Entergy Corp Shuts Down Nuclear Power Plant in Michigan


Entergy Corp. announced on Friday that it had permanently shut down its Palisades Power Plant in Michigan after 50 years of operation earlier than planned.

“Control room operators at Entergy’s Palisades Power Plant safely removed the nuclear reactor from service for the final time on May 20. The plant was originally scheduled to permanently shut down on May 31, but after careful monitoring, operators made the conservative decision to shut down the plant early due to the performance of a control rod drive seal,” Entergy said in a statement.

The Palisades plant covers 432 acres in western Covert Township, Van Buren County, Michigan, and generates around 800 megawatts of electricity, that’s enough to power 800,000 residences in Southwest Michigan. The facility employed around 600 employees.

In 2017, Entergy Corp. announced that it would shut down its Palisades plant in the spring of 2022 due to a number of financial factors. The facility shut down also coincides with the expiration of the plant’s 15-year power purchase agreement with Consumers Energy.

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The facility’s closure is a blow to Brandon’s climate agenda. White House national climate adviser, Gina McCarthy said that existing nuclear power plants would be needed to fulfill the Brandon administration’s agenda on cutting greenhouse gas emissions.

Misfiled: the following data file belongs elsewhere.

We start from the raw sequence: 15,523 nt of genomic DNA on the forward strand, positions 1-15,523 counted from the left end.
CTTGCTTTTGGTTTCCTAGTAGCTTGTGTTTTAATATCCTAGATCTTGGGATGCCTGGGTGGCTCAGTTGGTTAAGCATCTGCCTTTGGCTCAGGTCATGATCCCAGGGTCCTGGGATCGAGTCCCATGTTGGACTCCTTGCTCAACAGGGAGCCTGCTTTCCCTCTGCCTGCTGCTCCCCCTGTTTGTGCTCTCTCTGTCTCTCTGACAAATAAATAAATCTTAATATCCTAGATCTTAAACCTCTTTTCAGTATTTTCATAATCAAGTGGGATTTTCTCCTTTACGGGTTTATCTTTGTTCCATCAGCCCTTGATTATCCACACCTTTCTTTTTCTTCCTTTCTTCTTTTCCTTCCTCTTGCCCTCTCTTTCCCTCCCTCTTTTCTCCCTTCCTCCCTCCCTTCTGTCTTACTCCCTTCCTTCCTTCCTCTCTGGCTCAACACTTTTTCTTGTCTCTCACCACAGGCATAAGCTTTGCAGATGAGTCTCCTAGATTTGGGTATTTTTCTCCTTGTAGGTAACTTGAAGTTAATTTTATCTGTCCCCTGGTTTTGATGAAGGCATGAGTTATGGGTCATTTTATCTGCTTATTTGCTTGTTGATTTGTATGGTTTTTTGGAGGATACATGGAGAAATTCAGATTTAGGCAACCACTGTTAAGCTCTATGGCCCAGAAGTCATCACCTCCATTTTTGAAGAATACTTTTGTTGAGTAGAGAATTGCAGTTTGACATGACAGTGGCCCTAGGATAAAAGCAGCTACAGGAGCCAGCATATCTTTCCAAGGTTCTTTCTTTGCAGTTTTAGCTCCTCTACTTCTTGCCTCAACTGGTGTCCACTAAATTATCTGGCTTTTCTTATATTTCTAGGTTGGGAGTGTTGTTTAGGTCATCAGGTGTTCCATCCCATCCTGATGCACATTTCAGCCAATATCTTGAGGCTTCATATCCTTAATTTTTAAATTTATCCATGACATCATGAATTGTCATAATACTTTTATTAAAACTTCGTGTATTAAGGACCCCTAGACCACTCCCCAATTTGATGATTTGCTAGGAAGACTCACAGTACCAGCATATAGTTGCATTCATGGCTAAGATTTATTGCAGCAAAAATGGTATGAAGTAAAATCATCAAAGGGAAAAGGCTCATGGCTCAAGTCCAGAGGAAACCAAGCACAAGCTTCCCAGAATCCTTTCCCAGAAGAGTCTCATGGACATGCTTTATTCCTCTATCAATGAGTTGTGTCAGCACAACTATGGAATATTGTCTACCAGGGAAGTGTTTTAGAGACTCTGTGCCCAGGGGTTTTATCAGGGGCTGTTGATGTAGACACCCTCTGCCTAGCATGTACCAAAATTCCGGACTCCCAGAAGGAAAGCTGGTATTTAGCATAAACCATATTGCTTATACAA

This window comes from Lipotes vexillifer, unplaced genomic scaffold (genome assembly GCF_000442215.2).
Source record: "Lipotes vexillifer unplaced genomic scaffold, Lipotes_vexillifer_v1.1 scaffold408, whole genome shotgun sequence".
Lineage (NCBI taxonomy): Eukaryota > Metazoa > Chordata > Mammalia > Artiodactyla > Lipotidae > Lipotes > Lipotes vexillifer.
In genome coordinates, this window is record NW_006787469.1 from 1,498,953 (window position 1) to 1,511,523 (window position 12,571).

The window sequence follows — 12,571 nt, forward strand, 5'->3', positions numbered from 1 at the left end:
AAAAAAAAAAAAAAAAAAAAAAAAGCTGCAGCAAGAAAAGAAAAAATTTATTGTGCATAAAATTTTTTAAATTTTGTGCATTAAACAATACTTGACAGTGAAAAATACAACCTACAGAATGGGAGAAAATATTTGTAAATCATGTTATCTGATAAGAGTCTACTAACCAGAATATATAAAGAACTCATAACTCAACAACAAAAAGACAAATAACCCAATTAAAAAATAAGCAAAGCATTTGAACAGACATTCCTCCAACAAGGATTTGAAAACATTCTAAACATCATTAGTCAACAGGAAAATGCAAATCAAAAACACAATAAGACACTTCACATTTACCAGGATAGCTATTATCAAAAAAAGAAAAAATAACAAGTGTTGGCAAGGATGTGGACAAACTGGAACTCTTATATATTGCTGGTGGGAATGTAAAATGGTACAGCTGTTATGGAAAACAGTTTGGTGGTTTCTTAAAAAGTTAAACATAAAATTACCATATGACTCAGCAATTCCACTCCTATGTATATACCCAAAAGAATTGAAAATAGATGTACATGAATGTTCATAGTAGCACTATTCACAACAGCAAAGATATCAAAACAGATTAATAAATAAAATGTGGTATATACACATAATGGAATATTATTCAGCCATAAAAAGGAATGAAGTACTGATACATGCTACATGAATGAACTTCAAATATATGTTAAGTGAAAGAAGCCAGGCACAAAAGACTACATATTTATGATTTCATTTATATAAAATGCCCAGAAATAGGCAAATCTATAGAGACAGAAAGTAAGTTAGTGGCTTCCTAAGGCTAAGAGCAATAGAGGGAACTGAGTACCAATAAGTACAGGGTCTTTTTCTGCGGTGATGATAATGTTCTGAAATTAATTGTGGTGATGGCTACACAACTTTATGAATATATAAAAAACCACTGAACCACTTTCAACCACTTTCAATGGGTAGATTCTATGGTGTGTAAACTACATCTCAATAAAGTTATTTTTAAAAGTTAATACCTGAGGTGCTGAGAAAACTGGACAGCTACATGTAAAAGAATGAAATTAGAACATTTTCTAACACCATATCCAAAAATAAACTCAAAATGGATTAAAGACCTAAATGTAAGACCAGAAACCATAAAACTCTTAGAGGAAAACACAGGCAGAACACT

Reuters reported:

Entergy Corp said on Friday it has permanently shut a nuclear power station in Michigan despite a Brandon administration plan to rescue plants like it because they generate electricity virtually free of carbon emissions.

White House national climate adviser Gina McCarthy has said that existing nuclear power plants will be needed to meet the Brandon administration’s goals on slashing greenhouse gas emissions.

The Brandon administration last month launched a $6 billion program to help save nuclear plants that are suffering rising security costs and stiff competition from other electricity generation sources including natural gas and renewable energy.

The first phase of the Civil Nuclear Credit program was meant to keep Palisades and California’s Diablo Canyon plant, owned by PG&E Corp, from shutting. It is uncertain whether Diablo Canyon can be saved by the program.

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